I don’t even know how we began watching videos on YouTube that led us down the rabbit hole of inane children’s entertainment, but we found out pretty quickly that they range from absurd and pointless to educational and useful. Young kids seem to love it all though.
If you don’t know what I’m talking about, here are some basic characteristics of all the videos:
- Surprise Eggs – Kids. Love. Surprise Eggs. In fact, that’s the way my son initially started referring to YouTube. He “wan watch egg vee-oh.” Surprise eggs come in many forms too. Typically it’s just mystery toy in a prepackaged egg. YouTubers create them too by hiding tiny toys in play-doh, kinetic sand, etc.
- Nursery music – just about all the videos have the same exact chime-y music/nursery rhymes that play in the background.
- Characters – Whether it’s animated or filmed live, TV and movie characters are always a way to hook kids.
Starting with the most annoying premise for a video, allow me to break down, what I feel, are the basic categories for these weird-ass YouTube videos you may find your toddler hooked-on:
Movie/TV character animation nonsense – Basically an acid trip. These videos take characters like Spider-Man, Lightening McQueen, Minions, etc. multiply them and then just have them hop and move around the screen with nursery tunes playing in the background. Or worse – innocuous sound effects without music. There is simply no point to these videos.
Animated Sing-Song – My best example of this type of video are the 5 obnoxious singing babies. The videos are usually around an HOUR long. They sing about a gazillion songs, to the theme of “5 Little Monkeys,” But the lyrics don’t rhyme, the scenarios are bizarre, and the tune only varies slightly from song to song. To top it off, there seems to be some sort of language barrier. Other videos in this vein this have cartoon animals that sing nursery rhymes (you’ll probably hear “Finger Family” for the umpteenth time in a single sitting). Head, meet Wall.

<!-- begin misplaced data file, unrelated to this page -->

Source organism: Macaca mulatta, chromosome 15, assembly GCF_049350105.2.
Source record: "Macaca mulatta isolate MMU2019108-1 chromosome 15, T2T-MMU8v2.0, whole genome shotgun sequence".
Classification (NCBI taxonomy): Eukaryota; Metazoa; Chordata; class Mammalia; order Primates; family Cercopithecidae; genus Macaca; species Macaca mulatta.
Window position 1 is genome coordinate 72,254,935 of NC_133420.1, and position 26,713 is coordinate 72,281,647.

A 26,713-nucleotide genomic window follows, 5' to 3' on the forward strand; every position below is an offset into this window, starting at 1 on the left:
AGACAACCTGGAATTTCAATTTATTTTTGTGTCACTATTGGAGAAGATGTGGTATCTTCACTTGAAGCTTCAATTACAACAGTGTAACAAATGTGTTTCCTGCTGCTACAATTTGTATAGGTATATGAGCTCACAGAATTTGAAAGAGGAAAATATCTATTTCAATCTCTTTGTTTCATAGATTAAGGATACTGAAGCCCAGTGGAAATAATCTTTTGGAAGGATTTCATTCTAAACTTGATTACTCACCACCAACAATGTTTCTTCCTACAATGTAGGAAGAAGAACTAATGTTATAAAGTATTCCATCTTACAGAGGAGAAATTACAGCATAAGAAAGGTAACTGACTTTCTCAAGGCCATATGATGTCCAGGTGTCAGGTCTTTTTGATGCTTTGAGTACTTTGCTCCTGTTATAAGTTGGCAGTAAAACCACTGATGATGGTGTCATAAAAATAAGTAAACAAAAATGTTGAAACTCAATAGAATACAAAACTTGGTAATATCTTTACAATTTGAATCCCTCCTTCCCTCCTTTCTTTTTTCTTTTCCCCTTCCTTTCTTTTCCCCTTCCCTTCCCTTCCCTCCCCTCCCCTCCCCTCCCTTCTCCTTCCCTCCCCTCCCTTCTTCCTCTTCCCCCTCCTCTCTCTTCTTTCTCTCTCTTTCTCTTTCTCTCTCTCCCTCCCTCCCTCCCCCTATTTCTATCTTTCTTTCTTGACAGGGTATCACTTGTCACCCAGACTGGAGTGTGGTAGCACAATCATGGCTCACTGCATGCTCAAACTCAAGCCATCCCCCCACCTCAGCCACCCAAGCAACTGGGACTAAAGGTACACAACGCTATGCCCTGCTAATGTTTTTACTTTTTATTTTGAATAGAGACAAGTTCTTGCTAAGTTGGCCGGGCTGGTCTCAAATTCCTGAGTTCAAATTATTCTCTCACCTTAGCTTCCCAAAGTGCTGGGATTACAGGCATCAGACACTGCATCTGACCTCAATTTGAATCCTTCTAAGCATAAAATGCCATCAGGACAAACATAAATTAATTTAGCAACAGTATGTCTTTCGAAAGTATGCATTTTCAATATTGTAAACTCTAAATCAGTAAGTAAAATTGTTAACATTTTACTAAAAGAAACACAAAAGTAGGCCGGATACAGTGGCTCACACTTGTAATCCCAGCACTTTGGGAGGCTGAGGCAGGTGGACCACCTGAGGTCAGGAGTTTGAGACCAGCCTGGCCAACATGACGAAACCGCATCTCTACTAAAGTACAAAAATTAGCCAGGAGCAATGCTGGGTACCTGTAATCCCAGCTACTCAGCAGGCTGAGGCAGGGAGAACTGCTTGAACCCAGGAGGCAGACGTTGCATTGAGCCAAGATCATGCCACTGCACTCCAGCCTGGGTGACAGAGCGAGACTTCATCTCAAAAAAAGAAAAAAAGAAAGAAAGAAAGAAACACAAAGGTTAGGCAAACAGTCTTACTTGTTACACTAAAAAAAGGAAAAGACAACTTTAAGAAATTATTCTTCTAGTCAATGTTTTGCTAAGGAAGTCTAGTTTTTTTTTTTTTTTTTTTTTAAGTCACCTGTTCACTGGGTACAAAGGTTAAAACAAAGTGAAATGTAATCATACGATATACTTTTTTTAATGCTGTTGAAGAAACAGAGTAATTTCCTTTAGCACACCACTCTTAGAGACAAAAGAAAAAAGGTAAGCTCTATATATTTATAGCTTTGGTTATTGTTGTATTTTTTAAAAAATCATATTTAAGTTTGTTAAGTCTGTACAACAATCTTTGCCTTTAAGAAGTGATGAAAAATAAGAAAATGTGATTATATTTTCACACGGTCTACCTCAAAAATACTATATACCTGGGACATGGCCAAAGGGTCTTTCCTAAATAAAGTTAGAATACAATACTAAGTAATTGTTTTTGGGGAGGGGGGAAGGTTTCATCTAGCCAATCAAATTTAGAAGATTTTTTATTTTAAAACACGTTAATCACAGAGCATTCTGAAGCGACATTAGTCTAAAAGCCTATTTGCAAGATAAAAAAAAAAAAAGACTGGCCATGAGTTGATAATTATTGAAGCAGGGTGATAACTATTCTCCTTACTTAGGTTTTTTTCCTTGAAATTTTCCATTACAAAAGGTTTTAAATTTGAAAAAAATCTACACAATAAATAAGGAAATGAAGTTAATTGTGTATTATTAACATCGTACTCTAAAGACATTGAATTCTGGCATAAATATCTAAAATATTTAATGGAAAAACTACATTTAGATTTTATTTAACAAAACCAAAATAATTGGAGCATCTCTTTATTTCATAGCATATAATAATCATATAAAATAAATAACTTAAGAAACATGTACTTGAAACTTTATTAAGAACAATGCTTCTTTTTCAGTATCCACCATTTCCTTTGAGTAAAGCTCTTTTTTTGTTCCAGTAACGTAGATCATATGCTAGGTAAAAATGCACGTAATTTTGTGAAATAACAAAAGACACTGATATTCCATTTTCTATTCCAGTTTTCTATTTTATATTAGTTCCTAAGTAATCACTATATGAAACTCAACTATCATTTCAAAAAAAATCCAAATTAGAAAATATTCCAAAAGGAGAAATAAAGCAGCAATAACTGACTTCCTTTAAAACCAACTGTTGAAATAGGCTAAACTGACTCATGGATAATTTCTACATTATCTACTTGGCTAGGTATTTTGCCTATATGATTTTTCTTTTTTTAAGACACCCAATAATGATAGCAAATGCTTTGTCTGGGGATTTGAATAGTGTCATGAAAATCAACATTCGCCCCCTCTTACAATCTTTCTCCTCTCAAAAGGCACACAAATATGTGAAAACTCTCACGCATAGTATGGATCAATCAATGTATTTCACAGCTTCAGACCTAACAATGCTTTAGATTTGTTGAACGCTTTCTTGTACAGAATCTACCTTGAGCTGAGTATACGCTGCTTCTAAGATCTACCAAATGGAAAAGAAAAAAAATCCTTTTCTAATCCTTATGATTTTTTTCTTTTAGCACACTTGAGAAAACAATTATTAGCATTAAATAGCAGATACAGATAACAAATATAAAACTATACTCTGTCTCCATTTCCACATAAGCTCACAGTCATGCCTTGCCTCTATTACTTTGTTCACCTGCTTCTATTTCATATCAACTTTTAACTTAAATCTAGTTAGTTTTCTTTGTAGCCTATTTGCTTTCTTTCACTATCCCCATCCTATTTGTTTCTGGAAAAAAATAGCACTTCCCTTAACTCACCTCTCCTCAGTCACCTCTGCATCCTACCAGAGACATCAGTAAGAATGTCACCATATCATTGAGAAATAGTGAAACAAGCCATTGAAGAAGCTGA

Live-action Toy Play (innocuous) – These videos feature adults (and sometimes their kids) playing with kids toys. Sometimes there is a degree of creativity and technicality to the entertainment but, in my opinion, there is just always a level of creepiness to this that is unavoidable here.
Live-action Toy Unwrapping – This is usually where the surprise eggs play a major role and, like I said, are a huge hit with kids. The premise is simple: unwrap new toys and show how they work. It’s pointless and weird, but watching these live videos give us parents the distinct advantage of not having to buy toys ourselves. I especially like it when they choose not to narrate.
Animated Educational – The quality varies here. At worst, you have sloppy animated movie characters being painted different colors with bad editing and bad sound effects. At best, they pay better attention to editing and are more creative with original animation that shows examples of shapes, colors, numbers, etc. Sometimes there are even a continuous cast of characters that teach different things.
Live-action Toy Play (educational) – I can get on-board with these videos because they help kids learn colors, numbers, shapes, etc. My son was really into one with velcro vegetables. After enough views, he could identify all of those fruits and vegetables on his own and it entertained him so much my mom get him his own set for his birthday. It did not, however, encourage him to eat any vegetables. Other videos that have been a hit in our house feature neatly molded play-doh eggs for learning colors and revealing hidden toys.
So, that basically sums up what I’ve generally seen lurking this weird pocket of YouTube, but they leave me with so many unanswered questions:
- What made these grown-ass adults want to produce YouTube channels for children?
- When do they find the time to do all this filming, editing or animating?
- Why does there seem to be a theme of non-native English speakers creating videos like this?
- For the adults unwrapping and playing with children’s toys – is there a room in their house filled with toys that their own kids aren’t allowed to touch?
- Are these adults playing with toys more often than their own kids?
- Do they even have kids?!
- How much money is being invested into the production of these videos?
- What kind of revenue from YouTube ads are they seeing?
- If the answer to that last question is, “a shit-ton,” should I be making these videos too?
Despite the level of crazy I find to a lot of these videos, I think they’ve helped my son catch on to learning colors, numbers, etc. so quickly. What weird things does your toddler watch?